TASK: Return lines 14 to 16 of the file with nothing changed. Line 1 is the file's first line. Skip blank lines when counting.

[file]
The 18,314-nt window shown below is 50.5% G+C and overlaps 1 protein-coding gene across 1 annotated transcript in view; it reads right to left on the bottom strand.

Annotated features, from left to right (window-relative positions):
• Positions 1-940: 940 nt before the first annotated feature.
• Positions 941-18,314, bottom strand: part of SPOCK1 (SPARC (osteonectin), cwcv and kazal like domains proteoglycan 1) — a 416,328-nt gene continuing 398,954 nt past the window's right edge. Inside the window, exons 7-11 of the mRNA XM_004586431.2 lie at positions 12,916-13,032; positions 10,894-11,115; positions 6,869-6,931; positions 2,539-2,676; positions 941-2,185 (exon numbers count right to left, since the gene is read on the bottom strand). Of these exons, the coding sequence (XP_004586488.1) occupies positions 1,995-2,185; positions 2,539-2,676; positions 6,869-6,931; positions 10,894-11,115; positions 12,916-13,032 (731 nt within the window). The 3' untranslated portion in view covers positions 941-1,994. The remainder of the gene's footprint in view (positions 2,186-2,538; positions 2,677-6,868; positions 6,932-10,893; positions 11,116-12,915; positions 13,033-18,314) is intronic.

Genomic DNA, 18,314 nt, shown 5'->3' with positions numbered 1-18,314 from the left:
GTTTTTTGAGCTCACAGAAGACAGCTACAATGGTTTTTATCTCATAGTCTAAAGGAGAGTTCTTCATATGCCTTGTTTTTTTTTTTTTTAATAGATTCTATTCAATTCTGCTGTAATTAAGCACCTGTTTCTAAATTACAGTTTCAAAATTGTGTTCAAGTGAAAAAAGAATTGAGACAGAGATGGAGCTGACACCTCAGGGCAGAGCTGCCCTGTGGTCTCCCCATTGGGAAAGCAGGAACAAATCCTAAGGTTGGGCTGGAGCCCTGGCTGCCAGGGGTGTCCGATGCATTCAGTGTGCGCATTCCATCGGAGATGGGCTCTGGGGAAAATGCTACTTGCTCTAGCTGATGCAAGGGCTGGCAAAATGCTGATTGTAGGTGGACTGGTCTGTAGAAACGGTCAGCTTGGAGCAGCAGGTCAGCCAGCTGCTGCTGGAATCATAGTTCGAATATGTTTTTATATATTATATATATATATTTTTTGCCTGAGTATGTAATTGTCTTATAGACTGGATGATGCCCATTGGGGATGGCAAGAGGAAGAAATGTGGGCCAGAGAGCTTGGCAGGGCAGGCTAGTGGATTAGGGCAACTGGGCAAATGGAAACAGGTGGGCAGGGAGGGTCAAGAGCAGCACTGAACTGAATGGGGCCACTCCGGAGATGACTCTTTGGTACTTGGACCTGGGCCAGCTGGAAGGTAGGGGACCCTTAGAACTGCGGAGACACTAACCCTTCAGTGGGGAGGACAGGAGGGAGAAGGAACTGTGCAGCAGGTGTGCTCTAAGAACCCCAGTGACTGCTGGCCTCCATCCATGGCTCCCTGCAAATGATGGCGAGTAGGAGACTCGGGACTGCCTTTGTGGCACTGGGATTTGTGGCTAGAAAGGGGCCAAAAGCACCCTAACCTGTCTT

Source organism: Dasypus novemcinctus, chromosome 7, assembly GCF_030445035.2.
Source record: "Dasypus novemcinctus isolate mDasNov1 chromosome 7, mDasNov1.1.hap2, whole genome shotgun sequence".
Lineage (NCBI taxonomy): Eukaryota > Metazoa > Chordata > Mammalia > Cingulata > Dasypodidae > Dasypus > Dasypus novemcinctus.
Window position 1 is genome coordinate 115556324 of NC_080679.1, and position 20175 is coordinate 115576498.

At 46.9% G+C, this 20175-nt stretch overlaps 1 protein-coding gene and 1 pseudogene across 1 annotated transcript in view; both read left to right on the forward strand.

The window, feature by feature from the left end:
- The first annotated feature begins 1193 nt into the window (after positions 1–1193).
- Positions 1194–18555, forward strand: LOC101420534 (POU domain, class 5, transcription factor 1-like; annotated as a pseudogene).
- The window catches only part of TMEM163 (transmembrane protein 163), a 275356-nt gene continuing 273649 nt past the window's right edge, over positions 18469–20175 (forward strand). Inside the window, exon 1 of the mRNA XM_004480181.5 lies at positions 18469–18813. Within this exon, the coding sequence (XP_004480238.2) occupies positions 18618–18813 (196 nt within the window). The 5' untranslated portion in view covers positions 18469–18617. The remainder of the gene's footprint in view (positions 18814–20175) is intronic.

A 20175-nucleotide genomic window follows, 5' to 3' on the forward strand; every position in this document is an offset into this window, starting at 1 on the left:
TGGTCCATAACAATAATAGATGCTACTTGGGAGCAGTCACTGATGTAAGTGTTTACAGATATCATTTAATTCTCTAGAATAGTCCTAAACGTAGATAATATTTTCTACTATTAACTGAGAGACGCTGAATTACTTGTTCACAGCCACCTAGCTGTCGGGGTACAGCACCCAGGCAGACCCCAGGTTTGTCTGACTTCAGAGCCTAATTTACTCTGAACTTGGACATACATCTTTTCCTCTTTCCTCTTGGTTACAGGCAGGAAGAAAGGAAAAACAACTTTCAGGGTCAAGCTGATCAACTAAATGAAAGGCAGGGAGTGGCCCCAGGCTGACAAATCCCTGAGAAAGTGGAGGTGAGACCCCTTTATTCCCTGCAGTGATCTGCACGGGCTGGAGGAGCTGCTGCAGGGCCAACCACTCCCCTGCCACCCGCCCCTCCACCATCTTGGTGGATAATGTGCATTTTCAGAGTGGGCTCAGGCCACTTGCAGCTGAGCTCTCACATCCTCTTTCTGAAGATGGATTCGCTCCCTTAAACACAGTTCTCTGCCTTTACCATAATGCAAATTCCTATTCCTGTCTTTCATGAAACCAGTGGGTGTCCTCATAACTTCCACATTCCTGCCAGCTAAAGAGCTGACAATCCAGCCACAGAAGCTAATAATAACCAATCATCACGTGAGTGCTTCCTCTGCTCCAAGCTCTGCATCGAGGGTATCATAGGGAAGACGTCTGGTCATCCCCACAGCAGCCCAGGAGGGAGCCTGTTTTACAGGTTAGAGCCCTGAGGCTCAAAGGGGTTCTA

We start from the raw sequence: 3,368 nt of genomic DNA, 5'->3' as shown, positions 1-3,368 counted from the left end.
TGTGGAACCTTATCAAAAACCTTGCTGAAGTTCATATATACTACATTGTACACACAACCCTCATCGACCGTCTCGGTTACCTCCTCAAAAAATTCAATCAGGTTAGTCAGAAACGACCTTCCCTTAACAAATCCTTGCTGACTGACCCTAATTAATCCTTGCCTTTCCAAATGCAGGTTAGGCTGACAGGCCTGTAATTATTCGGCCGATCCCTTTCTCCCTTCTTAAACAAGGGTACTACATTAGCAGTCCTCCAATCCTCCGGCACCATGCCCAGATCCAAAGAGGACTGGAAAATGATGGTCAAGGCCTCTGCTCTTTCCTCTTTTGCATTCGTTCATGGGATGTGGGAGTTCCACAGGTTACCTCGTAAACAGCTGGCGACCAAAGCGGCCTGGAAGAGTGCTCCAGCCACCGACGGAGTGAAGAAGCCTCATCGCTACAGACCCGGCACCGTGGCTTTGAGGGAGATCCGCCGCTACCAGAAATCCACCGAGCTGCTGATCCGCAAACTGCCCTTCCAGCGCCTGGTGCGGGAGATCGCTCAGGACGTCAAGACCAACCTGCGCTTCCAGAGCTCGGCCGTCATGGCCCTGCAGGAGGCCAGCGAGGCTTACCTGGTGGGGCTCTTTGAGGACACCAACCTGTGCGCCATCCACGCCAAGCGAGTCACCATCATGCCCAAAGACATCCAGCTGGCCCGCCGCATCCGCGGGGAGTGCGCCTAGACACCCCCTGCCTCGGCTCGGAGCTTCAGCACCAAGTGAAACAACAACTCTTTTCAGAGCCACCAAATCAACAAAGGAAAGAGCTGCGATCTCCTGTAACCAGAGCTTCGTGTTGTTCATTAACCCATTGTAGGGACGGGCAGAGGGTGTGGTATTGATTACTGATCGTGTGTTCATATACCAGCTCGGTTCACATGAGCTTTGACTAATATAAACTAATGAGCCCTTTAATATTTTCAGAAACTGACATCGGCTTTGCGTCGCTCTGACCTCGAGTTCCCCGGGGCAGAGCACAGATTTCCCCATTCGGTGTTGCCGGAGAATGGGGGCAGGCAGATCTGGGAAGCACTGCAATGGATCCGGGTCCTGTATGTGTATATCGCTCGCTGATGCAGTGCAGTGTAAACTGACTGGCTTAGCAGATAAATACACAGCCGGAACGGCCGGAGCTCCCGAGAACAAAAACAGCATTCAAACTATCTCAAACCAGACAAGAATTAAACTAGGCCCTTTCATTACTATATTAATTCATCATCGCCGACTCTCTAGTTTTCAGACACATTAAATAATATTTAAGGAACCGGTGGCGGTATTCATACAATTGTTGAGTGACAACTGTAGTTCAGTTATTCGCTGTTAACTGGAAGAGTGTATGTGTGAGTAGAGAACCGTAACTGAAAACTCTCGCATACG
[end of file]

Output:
- Positions 1194–18555, forward strand: LOC101420534 (POU domain, class 5, transcription factor 1-like; annotated as a pseudogene).
- The window catches only part of TMEM163 (transmembrane protein 163), a 275356-nt gene continuing 273649 nt past the window's right edge, over positions 18469–20175 (forward strand). Inside the window, exon 1 of the mRNA XM_004480181.5 lies at positions 18469–18813. Within this exon, the coding sequence (XP_004480238.2) occupies positions 18618–18813 (196 nt within the window). The 5' untranslated portion in view covers positions 18469–18617. The remainder of the gene's footprint in view (positions 18814–20175) is intronic.

A 20175-nucleotide genomic window follows, 5' to 3' on the forward strand; every position in this document is an offset into this window, starting at 1 on the left: